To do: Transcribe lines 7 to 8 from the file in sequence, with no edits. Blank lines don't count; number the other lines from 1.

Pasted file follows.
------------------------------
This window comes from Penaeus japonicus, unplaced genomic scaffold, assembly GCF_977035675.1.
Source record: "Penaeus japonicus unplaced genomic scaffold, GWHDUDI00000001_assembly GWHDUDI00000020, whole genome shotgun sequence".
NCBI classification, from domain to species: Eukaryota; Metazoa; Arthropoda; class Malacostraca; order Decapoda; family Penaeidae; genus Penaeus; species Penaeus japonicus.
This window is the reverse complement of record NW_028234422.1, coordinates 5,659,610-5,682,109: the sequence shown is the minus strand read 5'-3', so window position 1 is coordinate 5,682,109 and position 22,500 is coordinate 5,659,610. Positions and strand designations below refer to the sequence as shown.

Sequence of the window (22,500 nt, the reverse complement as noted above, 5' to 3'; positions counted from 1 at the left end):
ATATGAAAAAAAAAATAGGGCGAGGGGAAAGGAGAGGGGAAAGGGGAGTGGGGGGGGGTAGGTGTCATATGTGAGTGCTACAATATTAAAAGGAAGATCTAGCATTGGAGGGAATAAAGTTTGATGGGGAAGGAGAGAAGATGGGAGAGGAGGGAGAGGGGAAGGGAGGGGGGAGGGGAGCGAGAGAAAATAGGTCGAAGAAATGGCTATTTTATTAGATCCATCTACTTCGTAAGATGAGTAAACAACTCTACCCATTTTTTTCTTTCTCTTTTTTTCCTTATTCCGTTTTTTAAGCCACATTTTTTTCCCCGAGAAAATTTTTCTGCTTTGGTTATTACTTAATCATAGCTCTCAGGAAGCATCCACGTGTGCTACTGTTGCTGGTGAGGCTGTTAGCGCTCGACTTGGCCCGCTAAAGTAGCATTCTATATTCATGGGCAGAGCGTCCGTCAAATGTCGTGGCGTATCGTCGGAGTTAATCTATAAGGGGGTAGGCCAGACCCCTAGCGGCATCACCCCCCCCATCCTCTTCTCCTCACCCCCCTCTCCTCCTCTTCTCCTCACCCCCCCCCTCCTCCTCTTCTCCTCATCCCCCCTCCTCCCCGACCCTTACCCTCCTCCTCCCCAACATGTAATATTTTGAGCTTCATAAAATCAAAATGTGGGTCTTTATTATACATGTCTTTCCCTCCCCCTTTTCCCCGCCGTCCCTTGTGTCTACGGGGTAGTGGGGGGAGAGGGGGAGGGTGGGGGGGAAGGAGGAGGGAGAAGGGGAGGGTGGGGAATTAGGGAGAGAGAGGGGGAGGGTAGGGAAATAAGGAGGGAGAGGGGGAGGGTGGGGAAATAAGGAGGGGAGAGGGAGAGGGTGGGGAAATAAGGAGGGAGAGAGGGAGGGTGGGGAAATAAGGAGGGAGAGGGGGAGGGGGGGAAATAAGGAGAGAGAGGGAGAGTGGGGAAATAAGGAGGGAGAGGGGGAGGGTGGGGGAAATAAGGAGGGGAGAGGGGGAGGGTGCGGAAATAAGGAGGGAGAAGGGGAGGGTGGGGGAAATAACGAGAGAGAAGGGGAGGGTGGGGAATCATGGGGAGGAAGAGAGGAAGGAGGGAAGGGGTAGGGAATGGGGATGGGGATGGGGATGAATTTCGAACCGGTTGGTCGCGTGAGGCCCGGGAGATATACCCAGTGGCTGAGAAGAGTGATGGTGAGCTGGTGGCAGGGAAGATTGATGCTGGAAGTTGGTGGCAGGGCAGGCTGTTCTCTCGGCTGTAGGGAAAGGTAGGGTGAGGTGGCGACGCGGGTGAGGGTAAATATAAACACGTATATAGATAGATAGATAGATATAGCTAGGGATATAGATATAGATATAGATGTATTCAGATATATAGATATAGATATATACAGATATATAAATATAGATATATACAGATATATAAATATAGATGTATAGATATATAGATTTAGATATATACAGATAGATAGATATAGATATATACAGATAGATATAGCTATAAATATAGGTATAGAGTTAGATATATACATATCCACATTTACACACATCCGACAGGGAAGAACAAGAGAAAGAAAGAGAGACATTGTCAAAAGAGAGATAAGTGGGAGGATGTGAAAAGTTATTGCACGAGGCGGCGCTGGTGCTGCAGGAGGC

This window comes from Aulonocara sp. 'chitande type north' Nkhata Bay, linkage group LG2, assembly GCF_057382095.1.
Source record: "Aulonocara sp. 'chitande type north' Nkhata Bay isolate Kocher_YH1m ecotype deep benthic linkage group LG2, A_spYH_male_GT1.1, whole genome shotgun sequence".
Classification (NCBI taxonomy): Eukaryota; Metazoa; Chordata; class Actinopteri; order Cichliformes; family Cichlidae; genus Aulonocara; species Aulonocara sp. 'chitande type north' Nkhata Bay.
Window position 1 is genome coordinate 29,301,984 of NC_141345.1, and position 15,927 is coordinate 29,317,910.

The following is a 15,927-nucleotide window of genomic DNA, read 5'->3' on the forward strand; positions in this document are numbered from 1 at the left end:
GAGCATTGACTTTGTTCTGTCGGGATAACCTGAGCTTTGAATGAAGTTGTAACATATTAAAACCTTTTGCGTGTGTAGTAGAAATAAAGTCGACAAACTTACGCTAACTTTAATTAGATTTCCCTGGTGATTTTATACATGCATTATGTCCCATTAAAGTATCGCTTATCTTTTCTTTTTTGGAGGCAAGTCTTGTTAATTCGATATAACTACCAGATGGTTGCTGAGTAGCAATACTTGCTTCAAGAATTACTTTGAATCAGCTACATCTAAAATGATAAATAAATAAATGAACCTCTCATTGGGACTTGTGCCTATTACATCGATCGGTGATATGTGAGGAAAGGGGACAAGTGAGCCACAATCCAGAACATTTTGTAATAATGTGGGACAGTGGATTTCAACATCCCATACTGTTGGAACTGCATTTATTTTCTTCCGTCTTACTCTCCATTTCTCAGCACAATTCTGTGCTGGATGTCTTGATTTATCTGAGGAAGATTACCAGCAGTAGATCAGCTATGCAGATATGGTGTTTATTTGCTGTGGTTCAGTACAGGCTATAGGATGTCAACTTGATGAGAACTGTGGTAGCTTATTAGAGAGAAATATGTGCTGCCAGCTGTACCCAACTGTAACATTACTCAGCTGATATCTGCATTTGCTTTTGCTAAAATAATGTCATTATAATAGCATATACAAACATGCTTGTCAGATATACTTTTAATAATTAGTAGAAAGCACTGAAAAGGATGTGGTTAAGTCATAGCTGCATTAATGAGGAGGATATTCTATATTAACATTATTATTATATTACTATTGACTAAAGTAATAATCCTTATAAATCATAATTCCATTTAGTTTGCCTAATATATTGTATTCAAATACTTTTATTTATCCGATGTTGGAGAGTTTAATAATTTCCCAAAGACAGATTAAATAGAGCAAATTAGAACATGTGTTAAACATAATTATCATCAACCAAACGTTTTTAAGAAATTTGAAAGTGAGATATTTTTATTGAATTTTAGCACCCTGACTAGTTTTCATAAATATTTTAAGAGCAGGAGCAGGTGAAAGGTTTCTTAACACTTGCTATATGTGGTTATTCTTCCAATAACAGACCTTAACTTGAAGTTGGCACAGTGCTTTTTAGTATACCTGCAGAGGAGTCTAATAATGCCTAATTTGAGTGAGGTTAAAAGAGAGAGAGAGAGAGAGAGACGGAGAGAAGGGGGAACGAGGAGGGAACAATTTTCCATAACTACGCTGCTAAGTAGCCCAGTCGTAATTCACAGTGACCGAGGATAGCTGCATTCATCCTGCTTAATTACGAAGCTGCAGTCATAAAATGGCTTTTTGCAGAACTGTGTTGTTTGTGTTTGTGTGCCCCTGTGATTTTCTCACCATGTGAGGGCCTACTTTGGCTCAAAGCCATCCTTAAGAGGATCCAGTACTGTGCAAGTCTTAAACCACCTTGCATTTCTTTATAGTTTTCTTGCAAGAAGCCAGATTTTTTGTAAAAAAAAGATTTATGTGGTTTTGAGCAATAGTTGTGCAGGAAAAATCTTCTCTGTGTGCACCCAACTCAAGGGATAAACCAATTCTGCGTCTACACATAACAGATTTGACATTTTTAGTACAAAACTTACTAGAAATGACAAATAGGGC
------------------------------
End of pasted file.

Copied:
This window comes from Aulonocara sp. 'chitande type north' Nkhata Bay, linkage group LG2, assembly GCF_057382095.1.
Source record: "Aulonocara sp. 'chitande type north' Nkhata Bay isolate Kocher_YH1m ecotype deep benthic linkage group LG2, A_spYH_male_GT1.1, whole genome shotgun sequence".